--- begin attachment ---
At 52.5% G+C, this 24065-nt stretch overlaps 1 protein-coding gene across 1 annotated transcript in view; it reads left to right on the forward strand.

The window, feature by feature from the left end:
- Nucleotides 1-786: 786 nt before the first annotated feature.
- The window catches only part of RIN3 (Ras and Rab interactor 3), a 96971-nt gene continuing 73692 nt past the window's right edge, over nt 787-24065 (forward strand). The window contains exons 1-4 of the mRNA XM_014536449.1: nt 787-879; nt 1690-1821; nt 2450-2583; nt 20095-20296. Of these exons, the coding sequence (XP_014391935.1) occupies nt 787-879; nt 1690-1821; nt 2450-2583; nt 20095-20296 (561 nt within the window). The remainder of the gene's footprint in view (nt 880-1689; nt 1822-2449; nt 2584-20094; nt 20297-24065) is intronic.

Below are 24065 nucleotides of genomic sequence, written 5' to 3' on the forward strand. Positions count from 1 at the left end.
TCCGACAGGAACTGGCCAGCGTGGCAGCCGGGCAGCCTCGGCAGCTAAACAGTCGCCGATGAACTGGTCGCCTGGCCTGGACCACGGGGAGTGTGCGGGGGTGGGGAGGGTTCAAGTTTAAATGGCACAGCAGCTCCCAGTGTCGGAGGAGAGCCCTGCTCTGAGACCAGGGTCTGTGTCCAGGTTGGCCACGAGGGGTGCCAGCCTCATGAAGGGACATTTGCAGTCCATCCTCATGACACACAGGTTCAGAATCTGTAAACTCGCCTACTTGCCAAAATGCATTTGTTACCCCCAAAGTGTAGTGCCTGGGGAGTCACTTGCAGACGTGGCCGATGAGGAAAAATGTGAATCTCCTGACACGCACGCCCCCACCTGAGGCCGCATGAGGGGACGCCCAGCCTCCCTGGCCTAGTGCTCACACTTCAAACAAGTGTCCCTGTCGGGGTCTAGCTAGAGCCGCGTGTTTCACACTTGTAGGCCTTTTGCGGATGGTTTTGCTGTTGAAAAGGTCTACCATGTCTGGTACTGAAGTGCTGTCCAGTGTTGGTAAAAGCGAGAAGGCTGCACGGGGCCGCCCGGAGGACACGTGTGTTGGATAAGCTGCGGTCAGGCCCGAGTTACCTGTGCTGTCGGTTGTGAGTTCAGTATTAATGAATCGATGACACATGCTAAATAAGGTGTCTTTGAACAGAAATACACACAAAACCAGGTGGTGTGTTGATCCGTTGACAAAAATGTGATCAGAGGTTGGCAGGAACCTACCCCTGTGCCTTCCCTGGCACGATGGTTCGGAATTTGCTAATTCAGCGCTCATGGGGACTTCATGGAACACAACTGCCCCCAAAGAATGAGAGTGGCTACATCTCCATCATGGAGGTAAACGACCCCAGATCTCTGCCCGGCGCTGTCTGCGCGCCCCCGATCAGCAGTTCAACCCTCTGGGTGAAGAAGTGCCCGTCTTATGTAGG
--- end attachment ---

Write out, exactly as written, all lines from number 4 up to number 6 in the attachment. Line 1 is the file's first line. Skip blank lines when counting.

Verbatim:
- The window catches only part of RIN3 (Ras and Rab interactor 3), a 96971-nt gene continuing 73692 nt past the window's right edge, over nt 787-24065 (forward strand). The window contains exons 1-4 of the mRNA XM_014536449.1: nt 787-879; nt 1690-1821; nt 2450-2583; nt 20095-20296. Of these exons, the coding sequence (XP_014391935.1) occupies nt 787-879; nt 1690-1821; nt 2450-2583; nt 20095-20296 (561 nt within the window). The remainder of the gene's footprint in view (nt 880-1689; nt 1822-2449; nt 2584-20094; nt 20297-24065) is intronic.

Below are 24065 nucleotides of genomic sequence, written 5' to 3' on the forward strand. Positions count from 1 at the left end.
TCCGACAGGAACTGGCCAGCGTGGCAGCCGGGCAGCCTCGGCAGCTAAACAGTCGCCGATGAACTGGTCGCCTGGCCTGGACCACGGGGAGTGTGCGGGGGTGGGGAGGGTTCAAGTTTAAATGGCACAGCAGCTCCCAGTGTCGGAGGAGAGCCCTGCTCTGAGACCAGGGTCTGTGTCCAGGTTGGCCACGAGGGGTGCCAGCCTCATGAAGGGACATTTGCAGTCCATCCTCATGACACACAGGTTCAGAATCTGTAAACTCGCCTACTTGCCAAAATGCATTTGTTACCCCCAAAGTGTAGTGCCTGGGGAGTCACTTGCAGACGTGGCCGATGAGGAAAAATGTGAATCTCCTGACACGCACGCCCCCACCTGAGGCCGCATGAGGGGACGCCCAGCCTCCCTGGCCTAGTGCTCACACTTCAAACAAGTGTCCCTGTCGGGGTCTAGCTAGAGCCGCGTGTTTCACACTTGTAGGCCTTTTGCGGATGGTTTTGCTGTTGAAAAGGTCTACCATGTCTGGTACTGAAGTGCTGTCCAGTGTTGGTAAAAGCGAGAAGGCTGCACGGGGCCGCCCGGAGGACACGTGTGTTGGATAAGCTGCGGTCAGGCCCGAGTTACCTGTGCTGTCGGTTGTGAGTTCAGTATTAATGAATCGATGACACATGCTAAATAAGGTGTCTTTGAACAGAAATACACACAAAACCAGGTGGTGTGTTGATCCGTTGACAAAAATGTGATCAGAGGTTGGCAGGAACCTACCCCTGTGCCTTCCCTGGCACGATGGTTCGGAATTTGCTAATTCAGCGCTCATGGGGACTTCATGGAACACAACTGCCCCCAAAGAATGAGAGTGGCTACATCTCCATCATGGAGGTAAACGACCCCAGATCTCTGCCCGGCGCTGTCTGCGCGCCCCCGATCAGCAGTTCAACCCTCTGGGTGAAGAAGTGCCCGTCTTATGTAGG